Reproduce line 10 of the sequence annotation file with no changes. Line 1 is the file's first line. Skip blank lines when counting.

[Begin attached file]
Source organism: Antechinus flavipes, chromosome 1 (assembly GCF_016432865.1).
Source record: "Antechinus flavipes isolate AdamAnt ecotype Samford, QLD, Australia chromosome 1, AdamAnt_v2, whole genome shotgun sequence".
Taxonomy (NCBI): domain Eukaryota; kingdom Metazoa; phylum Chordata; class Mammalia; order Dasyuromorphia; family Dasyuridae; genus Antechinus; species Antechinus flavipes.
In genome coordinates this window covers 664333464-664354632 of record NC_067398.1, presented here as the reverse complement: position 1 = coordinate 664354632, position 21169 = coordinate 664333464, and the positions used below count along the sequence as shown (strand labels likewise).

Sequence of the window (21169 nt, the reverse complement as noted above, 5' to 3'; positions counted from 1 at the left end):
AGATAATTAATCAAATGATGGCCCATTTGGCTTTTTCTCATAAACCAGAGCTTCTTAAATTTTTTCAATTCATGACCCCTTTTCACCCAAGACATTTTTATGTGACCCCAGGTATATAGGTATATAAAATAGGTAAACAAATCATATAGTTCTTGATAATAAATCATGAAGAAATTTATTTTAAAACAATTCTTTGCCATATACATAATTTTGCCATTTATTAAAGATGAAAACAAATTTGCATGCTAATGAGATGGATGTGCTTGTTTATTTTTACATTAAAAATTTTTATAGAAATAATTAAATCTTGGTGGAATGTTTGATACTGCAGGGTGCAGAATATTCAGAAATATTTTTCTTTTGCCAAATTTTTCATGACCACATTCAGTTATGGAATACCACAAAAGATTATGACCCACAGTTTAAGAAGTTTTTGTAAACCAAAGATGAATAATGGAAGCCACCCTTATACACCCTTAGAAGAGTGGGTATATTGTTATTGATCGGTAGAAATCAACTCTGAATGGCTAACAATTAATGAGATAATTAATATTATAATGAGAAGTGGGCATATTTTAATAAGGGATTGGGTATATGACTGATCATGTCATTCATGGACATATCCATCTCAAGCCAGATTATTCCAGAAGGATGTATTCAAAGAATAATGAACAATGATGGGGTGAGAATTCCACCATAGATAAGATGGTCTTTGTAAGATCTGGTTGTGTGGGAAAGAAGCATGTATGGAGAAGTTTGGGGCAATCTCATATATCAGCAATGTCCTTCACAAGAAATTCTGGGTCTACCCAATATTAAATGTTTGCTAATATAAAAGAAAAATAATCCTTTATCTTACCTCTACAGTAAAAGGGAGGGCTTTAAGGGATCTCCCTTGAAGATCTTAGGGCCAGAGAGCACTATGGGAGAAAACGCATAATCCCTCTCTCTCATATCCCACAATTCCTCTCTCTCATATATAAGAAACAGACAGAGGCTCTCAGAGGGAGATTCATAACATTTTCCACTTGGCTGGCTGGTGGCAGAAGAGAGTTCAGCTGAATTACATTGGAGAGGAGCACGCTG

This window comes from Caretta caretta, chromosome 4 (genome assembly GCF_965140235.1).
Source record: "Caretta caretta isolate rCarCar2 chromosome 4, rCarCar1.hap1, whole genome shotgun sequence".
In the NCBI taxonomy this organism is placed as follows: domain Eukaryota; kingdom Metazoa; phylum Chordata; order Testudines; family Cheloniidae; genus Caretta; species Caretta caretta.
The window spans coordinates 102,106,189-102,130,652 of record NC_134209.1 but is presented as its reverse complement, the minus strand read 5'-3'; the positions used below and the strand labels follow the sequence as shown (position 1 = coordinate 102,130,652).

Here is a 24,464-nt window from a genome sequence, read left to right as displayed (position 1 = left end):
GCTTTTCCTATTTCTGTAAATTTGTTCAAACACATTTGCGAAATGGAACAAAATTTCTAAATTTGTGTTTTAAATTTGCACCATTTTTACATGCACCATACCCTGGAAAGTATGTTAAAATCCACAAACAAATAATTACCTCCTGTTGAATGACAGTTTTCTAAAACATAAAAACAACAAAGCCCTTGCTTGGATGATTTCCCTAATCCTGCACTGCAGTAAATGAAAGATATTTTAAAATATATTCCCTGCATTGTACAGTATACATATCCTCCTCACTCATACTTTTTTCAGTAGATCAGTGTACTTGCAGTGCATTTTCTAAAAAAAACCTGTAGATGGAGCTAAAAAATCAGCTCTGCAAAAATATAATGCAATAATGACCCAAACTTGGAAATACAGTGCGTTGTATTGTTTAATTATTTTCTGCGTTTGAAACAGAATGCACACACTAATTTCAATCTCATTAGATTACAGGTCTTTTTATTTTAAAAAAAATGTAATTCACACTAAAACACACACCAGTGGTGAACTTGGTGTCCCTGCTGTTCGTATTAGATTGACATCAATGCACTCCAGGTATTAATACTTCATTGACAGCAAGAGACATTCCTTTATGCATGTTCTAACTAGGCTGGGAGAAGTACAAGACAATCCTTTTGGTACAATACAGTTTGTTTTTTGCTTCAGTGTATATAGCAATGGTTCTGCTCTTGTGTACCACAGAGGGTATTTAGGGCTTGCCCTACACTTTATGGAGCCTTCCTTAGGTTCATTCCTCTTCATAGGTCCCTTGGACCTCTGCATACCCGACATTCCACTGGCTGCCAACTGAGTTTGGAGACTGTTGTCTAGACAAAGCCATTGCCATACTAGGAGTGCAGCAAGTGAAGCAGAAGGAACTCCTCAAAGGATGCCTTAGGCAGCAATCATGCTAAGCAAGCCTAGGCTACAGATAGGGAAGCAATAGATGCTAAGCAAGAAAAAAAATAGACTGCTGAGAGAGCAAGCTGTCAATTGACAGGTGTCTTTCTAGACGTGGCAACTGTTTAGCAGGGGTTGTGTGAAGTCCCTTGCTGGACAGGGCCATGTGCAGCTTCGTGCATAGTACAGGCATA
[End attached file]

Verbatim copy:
The window spans coordinates 102,106,189-102,130,652 of record NC_134209.1 but is presented as its reverse complement, the minus strand read 5'-3'; the positions used below and the strand labels follow the sequence as shown (position 1 = coordinate 102,130,652).